This article is produced by Elon University students traveling throughout Iowa to cover the 2020 caucuses. This was formerly a live blog and has been updated with the latest information.
UPDATED at 8:42 p.m.
The last presidential candidate to take the stage was former Rep. John Delaney (D-MD). He discussed congressional term limits, gun laws and ratifying the Equal Rights Amendment.
Delaney focused on the difference between the executive power of the president and the legislative power of congress.
“There's a lot of things that can be done with executive authority, including enforcing the laws we have now, supporting change at the state level,” Delaney said.
Delaney also emphasized the importance of remaining transparent throughout his presidency. Something he says, President Donald Trump has not done.
“You have to lean into transparency because transparency creates accountability,” Delaney said.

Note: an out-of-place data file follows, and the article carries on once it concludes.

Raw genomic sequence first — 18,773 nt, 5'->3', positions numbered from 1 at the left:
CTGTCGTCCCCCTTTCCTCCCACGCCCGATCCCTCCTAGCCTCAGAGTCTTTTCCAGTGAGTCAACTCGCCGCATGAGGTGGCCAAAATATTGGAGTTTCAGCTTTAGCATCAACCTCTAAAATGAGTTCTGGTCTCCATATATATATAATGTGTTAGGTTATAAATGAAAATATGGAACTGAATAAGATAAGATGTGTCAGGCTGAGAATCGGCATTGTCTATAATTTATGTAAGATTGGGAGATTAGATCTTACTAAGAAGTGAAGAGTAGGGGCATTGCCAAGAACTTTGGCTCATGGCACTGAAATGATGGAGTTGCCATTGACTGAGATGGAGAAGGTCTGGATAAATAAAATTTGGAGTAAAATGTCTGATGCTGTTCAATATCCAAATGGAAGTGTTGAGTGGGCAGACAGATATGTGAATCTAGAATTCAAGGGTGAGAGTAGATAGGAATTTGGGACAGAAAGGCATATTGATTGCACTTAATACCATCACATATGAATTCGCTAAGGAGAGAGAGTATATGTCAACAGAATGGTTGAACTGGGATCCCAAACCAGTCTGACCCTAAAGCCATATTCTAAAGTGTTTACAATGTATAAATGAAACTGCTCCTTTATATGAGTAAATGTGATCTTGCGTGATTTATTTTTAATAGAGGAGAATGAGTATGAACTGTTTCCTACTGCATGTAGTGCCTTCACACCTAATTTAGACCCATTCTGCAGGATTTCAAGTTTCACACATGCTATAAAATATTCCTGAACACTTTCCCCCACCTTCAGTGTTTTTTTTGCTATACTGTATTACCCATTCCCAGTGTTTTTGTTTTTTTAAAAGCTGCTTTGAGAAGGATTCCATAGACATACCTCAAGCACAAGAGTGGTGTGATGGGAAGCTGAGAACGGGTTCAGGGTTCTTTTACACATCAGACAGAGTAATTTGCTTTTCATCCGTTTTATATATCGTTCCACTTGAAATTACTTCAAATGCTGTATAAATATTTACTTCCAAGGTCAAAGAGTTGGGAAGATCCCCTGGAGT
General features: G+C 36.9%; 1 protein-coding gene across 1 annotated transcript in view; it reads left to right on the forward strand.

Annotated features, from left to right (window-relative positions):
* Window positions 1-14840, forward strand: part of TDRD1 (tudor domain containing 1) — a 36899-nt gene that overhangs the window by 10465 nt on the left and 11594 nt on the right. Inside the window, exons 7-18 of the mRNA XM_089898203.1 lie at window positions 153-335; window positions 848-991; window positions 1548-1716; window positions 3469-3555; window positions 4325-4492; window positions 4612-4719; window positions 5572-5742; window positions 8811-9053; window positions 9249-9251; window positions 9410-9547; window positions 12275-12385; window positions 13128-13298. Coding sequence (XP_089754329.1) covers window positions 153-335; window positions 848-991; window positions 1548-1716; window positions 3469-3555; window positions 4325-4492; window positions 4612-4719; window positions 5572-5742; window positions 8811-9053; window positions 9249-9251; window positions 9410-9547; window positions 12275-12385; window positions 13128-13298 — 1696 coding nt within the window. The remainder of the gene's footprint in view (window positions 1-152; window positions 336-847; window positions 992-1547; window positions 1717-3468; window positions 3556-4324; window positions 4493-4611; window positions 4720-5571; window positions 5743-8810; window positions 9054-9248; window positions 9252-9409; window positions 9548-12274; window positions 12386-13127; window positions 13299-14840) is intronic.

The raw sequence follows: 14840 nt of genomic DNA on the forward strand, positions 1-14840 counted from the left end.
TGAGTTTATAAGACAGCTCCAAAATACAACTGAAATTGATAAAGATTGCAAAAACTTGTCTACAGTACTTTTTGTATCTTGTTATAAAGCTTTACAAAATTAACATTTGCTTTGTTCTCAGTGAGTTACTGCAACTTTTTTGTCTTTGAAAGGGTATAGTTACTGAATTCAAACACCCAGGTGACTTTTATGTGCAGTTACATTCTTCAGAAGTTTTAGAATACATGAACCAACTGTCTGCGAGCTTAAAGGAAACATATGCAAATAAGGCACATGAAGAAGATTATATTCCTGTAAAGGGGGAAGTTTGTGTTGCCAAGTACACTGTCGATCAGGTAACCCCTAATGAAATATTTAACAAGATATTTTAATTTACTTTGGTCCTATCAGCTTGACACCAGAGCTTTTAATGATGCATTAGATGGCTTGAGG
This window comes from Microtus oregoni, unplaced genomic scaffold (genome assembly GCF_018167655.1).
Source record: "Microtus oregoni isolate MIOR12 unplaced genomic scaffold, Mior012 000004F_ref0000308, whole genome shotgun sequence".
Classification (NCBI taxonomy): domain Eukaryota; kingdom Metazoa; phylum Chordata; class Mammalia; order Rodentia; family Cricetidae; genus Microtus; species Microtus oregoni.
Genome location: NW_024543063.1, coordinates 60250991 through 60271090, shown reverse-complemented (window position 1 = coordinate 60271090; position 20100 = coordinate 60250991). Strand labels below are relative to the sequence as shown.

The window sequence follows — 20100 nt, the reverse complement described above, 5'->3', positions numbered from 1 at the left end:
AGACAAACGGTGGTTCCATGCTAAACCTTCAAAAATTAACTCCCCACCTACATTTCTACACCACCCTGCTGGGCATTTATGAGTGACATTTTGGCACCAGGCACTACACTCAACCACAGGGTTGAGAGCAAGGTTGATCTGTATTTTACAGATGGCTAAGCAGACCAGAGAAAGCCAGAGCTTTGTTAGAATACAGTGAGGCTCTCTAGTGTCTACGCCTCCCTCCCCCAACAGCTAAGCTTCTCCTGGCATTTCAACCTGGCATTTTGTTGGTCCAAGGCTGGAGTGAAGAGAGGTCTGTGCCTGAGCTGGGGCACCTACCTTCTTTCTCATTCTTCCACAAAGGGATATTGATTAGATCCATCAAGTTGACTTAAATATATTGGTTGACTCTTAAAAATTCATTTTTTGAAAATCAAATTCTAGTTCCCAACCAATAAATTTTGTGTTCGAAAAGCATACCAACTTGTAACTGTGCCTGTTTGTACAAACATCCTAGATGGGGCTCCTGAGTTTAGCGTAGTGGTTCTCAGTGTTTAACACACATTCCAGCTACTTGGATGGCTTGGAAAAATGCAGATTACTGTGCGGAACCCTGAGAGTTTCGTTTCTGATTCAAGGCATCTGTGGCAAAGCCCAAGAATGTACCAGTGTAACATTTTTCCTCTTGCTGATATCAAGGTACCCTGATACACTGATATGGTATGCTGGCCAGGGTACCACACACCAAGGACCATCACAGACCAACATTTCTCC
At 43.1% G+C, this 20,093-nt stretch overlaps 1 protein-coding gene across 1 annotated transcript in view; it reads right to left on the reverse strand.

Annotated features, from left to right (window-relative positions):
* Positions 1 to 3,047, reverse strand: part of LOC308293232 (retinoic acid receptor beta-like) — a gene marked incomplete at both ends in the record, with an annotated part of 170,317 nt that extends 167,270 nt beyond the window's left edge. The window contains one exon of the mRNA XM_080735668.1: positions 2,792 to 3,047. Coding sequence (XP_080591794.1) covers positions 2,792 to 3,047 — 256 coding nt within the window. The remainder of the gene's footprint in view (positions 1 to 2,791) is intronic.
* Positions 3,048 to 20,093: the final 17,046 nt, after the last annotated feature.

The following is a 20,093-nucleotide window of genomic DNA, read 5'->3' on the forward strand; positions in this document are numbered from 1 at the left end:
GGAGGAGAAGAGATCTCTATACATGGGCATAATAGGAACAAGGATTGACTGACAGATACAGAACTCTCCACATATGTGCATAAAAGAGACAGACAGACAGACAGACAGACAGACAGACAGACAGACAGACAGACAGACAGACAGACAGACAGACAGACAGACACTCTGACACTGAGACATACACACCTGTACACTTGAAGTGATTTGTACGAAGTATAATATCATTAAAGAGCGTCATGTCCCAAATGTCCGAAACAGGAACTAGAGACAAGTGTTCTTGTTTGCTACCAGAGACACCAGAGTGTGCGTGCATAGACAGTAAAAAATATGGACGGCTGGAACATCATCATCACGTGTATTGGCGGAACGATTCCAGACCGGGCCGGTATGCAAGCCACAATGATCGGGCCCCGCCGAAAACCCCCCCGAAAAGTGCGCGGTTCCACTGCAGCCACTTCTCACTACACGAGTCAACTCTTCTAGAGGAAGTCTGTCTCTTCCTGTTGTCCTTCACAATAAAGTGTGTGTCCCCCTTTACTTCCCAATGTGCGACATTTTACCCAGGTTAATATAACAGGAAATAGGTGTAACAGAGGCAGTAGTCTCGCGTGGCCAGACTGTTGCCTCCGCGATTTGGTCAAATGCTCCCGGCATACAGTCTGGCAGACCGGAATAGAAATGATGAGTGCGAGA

Delaney also discussed his support for congressional term limits.
“I’m all for term limits. I ran on them,” Delaney said. “When I ran for congress the first time in 2012 I called for 12 years. Which means every U.S. Senator would have two terms, and every member of the House of Representatives would have six.”
In an interview with Elon News Network, Delaney shared his plans to address student debt.
“I'm going to expand the programs that allow you to repay your student debt with a percentage of your income,” Delaney said. “I'm going to lower the rates on student loans. I'm going to massively expand the amount of federal student debt people can have so they can refinance old student debt.”